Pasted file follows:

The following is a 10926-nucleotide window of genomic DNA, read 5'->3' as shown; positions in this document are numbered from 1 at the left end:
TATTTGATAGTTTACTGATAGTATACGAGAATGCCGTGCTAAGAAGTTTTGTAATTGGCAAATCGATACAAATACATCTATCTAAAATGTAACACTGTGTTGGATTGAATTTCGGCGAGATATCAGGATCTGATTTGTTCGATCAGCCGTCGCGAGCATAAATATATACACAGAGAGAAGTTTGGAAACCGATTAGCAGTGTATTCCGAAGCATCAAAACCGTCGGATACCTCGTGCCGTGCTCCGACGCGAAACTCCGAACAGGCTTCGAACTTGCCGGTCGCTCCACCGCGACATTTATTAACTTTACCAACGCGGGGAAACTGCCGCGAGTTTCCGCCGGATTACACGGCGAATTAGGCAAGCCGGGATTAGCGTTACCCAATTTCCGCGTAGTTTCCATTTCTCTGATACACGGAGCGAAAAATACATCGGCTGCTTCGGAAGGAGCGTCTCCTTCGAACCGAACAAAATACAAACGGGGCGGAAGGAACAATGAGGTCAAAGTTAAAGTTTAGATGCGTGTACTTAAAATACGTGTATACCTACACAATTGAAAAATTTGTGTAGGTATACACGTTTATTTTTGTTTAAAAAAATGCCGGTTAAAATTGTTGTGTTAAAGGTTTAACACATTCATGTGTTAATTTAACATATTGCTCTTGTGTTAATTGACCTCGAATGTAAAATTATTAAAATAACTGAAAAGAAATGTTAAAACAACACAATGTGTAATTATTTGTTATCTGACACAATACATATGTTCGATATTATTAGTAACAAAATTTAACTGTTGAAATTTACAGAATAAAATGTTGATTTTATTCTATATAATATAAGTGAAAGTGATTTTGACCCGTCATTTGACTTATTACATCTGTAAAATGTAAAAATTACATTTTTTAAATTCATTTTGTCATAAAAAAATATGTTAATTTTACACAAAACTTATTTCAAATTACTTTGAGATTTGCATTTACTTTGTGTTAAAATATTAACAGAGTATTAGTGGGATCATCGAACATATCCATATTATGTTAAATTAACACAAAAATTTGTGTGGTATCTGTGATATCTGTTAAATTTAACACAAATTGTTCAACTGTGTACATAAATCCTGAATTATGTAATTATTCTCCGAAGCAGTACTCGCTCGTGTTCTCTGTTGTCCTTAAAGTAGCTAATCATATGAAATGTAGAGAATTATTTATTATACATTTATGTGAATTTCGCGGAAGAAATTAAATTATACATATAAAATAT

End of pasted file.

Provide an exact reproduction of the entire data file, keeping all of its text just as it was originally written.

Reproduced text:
The following is a 10926-nucleotide window of genomic DNA, read 5'->3' as shown; positions in this document are numbered from 1 at the left end:
TATTTGATAGTTTACTGATAGTATACGAGAATGCCGTGCTAAGAAGTTTTGTAATTGGCAAATCGATACAAATACATCTATCTAAAATGTAACACTGTGTTGGATTGAATTTCGGCGAGATATCAGGATCTGATTTGTTCGATCAGCCGTCGCGAGCATAAATATATACACAGAGAGAAGTTTGGAAACCGATTAGCAGTGTATTCCGAAGCATCAAAACCGTCGGATACCTCGTGCCGTGCTCCGACGCGAAACTCCGAACAGGCTTCGAACTTGCCGGTCGCTCCACCGCGACATTTATTAACTTTACCAACGCGGGGAAACTGCCGCGAGTTTCCGCCGGATTACACGGCGAATTAGGCAAGCCGGGATTAGCGTTACCCAATTTCCGCGTAGTTTCCATTTCTCTGATACACGGAGCGAAAAATACATCGGCTGCTTCGGAAGGAGCGTCTCCTTCGAACCGAACAAAATACAAACGGGGCGGAAGGAACAATGAGGTCAAAGTTAAAGTTTAGATGCGTGTACTTAAAATACGTGTATACCTACACAATTGAAAAATTTGTGTAGGTATACACGTTTATTTTTGTTTAAAAAAATGCCGGTTAAAATTGTTGTGTTAAAGGTTTAACACATTCATGTGTTAATTTAACATATTGCTCTTGTGTTAATTGACCTCGAATGTAAAATTATTAAAATAACTGAAAAGAAATGTTAAAACAACACAATGTGTAATTATTTGTTATCTGACACAATACATATGTTCGATATTATTAGTAACAAAATTTAACTGTTGAAATTTACAGAATAAAATGTTGATTTTATTCTATATAATATAAGTGAAAGTGATTTTGACCCGTCATTTGACTTATTACATCTGTAAAATGTAAAAATTACATTTTTTAAATTCATTTTGTCATAAAAAAATATGTTAATTTTACACAAAACTTATTTCAAATTACTTTGAGATTTGCATTTACTTTGTGTTAAAATATTAACAGAGTATTAGTGGGATCATCGAACATATCCATATTATGTTAAATTAACACAAAAATTTGTGTGGTATCTGTGATATCTGTTAAATTTAACACAAATTGTTCAACTGTGTACATAAATCCTGAATTATGTAATTATTCTCCGAAGCAGTACTCGCTCGTGTTCTCTGTTGTCCTTAAAGTAGCTAATCATATGAAATGTAGAGAATTATTTATTATACATTTATGTGAATTTCGCGGAAGAAATTAAATTATACATATAAAATAT